When the body of a 58-year-old man was found beside the railroad tracks in Biddeford on Feb. 15, one newscaster reported that the victim, who was a residential care client, had needed 100 percent supervision, which his caregivers said he received, “except when the family slept.” The statement raises a troubling issue.

It was while the family slept, according to police statements, that Saco resident Gary Googoo wandered away from his care facility.

The body of Googoo, who had been diagnosed with both schizophrenia and bipolar disorder, was later spotted from a passing Amtrak train. Police reported he had died of exposure during a period when temperatures dipped as low as 17 degrees below zero.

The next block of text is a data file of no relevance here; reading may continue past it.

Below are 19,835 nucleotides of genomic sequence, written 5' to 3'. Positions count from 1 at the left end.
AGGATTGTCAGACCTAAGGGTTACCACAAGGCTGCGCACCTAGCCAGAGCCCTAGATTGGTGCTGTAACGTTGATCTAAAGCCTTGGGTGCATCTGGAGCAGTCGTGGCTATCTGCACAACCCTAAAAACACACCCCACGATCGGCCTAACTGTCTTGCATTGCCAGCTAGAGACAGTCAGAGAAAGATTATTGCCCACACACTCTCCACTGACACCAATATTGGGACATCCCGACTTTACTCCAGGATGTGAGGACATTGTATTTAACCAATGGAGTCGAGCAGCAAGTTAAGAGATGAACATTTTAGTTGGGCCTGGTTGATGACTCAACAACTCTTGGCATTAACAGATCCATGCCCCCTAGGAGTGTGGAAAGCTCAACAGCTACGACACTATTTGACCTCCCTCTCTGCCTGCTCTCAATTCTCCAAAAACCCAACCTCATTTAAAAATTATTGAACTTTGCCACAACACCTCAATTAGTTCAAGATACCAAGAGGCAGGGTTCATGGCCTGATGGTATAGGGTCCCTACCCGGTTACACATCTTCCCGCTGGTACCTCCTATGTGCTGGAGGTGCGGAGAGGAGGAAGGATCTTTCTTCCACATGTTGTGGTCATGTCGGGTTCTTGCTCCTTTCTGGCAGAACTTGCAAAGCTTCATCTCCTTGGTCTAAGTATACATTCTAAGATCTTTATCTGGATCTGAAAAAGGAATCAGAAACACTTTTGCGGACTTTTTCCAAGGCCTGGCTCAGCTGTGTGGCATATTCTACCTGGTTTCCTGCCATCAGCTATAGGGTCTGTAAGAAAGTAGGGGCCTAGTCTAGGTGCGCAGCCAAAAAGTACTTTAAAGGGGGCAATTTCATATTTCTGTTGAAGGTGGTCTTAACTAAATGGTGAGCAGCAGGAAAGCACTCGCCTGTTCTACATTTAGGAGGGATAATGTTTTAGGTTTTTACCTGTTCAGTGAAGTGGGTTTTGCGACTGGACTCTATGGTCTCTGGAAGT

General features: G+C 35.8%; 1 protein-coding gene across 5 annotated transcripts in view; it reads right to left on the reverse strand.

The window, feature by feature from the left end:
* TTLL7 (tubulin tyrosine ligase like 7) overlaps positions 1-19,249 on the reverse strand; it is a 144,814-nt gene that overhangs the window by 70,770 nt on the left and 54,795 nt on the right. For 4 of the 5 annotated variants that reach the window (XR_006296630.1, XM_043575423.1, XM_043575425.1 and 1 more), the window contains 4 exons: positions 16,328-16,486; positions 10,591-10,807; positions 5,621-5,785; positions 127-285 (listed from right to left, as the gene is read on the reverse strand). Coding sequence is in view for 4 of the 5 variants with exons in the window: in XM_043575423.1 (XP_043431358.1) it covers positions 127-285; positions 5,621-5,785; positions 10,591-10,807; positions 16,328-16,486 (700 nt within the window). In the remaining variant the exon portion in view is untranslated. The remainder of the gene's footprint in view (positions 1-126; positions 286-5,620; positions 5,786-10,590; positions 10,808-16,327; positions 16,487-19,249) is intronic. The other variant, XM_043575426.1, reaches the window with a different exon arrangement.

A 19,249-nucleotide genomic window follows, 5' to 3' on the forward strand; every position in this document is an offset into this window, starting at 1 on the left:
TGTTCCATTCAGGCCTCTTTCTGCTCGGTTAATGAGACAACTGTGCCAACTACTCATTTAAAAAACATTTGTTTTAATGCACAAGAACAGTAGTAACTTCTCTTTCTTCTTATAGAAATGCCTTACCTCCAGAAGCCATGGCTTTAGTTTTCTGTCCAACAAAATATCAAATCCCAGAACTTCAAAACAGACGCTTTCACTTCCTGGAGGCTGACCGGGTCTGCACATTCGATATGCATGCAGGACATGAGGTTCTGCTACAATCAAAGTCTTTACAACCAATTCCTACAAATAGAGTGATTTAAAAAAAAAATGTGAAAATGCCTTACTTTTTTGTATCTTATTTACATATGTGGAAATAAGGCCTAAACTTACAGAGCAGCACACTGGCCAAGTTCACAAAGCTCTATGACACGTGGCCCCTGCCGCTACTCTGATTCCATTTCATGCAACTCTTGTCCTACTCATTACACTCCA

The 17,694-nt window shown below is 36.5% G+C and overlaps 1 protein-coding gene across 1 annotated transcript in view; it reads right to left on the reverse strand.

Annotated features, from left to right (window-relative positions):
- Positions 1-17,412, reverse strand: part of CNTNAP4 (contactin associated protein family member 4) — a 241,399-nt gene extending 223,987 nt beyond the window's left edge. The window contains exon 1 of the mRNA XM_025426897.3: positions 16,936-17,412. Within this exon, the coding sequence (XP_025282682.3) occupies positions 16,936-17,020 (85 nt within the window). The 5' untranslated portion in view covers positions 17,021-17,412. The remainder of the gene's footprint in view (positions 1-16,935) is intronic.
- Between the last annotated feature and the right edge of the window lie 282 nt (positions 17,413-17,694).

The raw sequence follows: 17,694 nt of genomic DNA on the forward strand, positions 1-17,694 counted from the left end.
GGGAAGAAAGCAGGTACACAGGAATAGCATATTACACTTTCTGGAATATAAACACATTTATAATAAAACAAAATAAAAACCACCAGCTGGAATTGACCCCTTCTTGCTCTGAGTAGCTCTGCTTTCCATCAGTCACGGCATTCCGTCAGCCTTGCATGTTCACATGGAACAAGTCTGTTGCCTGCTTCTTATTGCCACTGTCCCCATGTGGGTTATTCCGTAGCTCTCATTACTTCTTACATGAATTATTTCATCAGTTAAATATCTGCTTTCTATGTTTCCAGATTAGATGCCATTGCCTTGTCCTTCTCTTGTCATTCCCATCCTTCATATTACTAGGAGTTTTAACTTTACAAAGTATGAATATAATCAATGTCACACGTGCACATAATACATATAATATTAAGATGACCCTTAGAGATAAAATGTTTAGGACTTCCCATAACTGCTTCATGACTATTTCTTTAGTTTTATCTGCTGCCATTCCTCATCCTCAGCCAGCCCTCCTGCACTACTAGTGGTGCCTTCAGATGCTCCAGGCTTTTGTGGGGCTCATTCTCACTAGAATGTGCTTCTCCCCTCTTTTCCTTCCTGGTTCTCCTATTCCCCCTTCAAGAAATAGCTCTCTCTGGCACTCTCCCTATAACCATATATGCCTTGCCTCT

The news reports further indicated that Googoo was one of more than 550 people with developmental disabilities or mental illness in Maine who receive financial support for residential care through MaineCare, through a combination of both state and federal funds.

What the news accounts did not disclose was the inconsistency of the Maine Department of Health and Human Services in its frequent failure to provide funding for awake, overnight care after the agency categorizes a client as needing supervision 24 hours a day, seven days a week.

It is an issue that should be addressed immediately in public forums by state officials and legislators to resolve this contradiction and to prevent another such needless tragedy.

Mark DiFrederico